To some extent, associations have been able to lessen the impact of these challenges by co-opting them. SLA, for example, hosts online certificate courses in copyright management and knowledge management/knowledge services, a virtual conference that reprises some of the most popular sessions from its onsite conference, discussion lists for its chapters and divisions, and communities on Twitter, LinkedIn, Facebook, and other social media. SLA also has developed several resources to help its members communicate and demonstrate their strategic value, most notably a 2013 report, The Evolving Value of Information Management, published in conjunction with the Financial Times.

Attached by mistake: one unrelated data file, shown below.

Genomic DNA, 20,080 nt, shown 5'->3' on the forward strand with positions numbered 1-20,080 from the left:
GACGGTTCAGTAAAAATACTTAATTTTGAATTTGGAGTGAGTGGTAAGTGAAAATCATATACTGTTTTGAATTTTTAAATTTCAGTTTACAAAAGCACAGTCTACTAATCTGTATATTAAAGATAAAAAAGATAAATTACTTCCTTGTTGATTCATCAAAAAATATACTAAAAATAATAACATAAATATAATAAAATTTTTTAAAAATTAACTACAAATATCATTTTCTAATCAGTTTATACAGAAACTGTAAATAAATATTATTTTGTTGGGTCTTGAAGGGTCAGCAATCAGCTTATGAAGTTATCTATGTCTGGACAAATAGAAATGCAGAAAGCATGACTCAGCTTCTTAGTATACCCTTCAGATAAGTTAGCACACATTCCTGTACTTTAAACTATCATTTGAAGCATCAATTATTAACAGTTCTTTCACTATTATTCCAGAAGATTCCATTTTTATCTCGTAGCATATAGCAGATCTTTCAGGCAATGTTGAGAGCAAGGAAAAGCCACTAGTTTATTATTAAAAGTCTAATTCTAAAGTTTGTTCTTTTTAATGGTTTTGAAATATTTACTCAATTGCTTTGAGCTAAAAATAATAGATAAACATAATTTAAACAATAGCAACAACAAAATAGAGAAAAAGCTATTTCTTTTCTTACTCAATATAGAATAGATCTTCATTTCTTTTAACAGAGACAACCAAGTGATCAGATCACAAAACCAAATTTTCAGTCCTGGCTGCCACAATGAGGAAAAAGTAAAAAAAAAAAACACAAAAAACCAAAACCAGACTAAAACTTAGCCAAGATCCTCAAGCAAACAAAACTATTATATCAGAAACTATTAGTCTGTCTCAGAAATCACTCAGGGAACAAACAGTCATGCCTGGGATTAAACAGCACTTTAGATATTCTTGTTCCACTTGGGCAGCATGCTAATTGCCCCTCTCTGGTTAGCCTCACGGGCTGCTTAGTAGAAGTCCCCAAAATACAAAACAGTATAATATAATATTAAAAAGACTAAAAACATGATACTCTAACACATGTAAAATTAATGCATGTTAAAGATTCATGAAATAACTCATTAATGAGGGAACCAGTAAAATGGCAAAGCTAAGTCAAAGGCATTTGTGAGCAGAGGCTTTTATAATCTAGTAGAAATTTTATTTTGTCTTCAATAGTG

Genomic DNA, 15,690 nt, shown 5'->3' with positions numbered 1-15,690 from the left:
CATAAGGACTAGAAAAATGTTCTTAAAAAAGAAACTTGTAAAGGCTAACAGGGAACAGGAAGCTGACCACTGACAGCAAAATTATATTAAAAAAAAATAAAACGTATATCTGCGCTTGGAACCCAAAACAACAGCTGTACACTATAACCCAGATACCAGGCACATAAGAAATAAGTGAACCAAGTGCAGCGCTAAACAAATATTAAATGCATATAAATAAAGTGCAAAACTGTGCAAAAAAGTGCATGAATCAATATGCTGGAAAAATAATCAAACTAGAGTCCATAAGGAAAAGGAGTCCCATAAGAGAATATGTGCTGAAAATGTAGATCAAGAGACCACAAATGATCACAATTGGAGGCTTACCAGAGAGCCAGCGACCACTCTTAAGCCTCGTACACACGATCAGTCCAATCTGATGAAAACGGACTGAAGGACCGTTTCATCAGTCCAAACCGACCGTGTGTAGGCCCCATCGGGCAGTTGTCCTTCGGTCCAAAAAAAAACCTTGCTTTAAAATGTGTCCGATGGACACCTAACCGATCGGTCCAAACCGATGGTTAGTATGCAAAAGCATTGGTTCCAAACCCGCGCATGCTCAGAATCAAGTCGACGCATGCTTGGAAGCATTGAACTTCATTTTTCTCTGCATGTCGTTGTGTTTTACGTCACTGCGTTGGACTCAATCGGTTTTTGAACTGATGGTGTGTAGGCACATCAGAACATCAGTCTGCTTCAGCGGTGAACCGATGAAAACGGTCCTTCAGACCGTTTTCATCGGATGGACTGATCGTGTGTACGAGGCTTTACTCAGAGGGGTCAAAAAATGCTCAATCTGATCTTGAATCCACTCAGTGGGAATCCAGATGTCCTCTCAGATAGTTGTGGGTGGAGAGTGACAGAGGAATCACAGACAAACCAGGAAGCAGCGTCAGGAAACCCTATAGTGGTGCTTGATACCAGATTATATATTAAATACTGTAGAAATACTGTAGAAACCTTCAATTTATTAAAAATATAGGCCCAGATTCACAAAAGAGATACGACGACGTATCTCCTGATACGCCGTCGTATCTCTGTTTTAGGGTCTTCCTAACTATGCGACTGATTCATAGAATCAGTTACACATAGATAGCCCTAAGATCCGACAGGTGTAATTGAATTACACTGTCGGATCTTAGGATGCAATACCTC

Notwithstanding these and other efforts, the information profession’s associations, like associations in other industries, are struggling to prove their relevance to practitioners in the field. Their struggles have prompted business and management consultants, academicians, think tank researchers, and association members themselves to propose solutions. For example, futurist Jim Carroll, in an interview with The Membership Management Report (Wolfe 2013), said that associations must do three things to support their members:

  • Conduct small, issue-focused events during the year. “We still need to do the annual events—for a lot of associations, that’s their bread and butter—but you also have to fill a smaller, more strategic role.”
  • Help members manage technology. “I should be able to look to my professional association or chamber of commerce to help me deal with … new technology.”